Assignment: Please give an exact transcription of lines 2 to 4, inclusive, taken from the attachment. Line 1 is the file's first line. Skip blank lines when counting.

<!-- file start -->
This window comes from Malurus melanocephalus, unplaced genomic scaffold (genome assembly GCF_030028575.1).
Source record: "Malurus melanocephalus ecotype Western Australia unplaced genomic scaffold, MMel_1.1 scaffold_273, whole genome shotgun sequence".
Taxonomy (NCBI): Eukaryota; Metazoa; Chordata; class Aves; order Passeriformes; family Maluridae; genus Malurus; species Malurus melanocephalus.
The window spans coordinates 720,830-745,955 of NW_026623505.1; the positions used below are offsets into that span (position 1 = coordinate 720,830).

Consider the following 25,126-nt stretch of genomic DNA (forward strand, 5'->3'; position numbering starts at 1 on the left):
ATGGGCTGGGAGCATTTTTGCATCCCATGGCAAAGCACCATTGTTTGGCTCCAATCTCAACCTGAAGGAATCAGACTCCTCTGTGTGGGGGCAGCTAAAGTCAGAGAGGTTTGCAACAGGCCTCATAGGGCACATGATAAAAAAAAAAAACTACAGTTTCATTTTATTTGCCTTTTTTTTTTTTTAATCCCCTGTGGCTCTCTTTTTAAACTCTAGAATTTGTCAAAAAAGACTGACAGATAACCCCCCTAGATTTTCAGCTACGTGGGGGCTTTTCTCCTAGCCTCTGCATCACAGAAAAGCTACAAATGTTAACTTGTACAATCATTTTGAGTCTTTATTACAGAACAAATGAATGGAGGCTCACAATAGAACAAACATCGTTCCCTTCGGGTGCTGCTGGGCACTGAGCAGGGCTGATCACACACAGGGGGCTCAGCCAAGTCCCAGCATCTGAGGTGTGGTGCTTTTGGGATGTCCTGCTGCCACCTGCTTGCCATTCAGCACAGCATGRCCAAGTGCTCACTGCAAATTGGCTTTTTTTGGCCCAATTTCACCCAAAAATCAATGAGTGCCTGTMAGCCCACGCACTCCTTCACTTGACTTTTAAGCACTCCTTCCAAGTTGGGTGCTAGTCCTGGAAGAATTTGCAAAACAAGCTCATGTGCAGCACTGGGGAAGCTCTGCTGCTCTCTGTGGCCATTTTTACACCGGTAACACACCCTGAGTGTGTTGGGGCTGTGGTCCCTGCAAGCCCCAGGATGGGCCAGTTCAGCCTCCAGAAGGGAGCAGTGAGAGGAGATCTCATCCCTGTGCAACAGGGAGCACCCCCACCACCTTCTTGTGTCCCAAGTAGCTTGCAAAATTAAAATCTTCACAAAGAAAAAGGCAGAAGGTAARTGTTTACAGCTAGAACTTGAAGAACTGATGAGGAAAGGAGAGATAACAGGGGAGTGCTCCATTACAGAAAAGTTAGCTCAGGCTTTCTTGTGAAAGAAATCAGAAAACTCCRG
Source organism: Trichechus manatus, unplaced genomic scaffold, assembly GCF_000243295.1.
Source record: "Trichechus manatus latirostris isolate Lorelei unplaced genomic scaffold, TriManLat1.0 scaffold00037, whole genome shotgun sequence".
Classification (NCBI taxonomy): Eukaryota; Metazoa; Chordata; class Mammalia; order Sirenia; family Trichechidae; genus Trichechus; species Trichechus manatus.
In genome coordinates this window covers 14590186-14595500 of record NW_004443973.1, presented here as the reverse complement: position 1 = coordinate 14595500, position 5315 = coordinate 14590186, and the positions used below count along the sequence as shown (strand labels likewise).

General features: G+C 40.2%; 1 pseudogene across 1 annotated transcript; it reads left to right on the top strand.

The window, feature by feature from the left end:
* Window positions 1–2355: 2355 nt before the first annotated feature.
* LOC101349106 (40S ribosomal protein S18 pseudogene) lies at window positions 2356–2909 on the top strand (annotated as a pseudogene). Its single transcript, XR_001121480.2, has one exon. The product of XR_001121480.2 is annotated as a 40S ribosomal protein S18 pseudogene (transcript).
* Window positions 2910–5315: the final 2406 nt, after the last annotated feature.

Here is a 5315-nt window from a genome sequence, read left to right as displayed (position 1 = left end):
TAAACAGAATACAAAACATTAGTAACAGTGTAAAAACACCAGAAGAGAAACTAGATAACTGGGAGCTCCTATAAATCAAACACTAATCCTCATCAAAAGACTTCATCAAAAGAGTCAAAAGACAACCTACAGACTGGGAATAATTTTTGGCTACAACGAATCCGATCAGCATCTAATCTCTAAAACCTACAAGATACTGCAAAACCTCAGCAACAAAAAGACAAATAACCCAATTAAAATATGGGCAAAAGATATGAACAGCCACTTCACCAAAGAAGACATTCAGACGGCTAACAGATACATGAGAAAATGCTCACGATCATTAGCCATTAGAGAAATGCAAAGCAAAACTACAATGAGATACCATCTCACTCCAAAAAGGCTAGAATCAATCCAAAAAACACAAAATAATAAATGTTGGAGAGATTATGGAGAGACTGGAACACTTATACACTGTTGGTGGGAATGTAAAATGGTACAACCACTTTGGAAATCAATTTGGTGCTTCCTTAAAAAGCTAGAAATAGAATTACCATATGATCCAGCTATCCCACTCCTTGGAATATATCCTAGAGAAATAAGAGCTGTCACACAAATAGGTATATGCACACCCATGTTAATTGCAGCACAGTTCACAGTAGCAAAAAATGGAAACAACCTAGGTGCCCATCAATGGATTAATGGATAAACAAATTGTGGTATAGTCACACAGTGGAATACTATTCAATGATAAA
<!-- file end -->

Source record: "Malurus melanocephalus ecotype Western Australia unplaced genomic scaffold, MMel_1.1 scaffold_273, whole genome shotgun sequence".
Taxonomy (NCBI): Eukaryota; Metazoa; Chordata; class Aves; order Passeriformes; family Maluridae; genus Malurus; species Malurus melanocephalus.
The window spans coordinates 720,830-745,955 of NW_026623505.1; the positions used below are offsets into that span (position 1 = coordinate 720,830).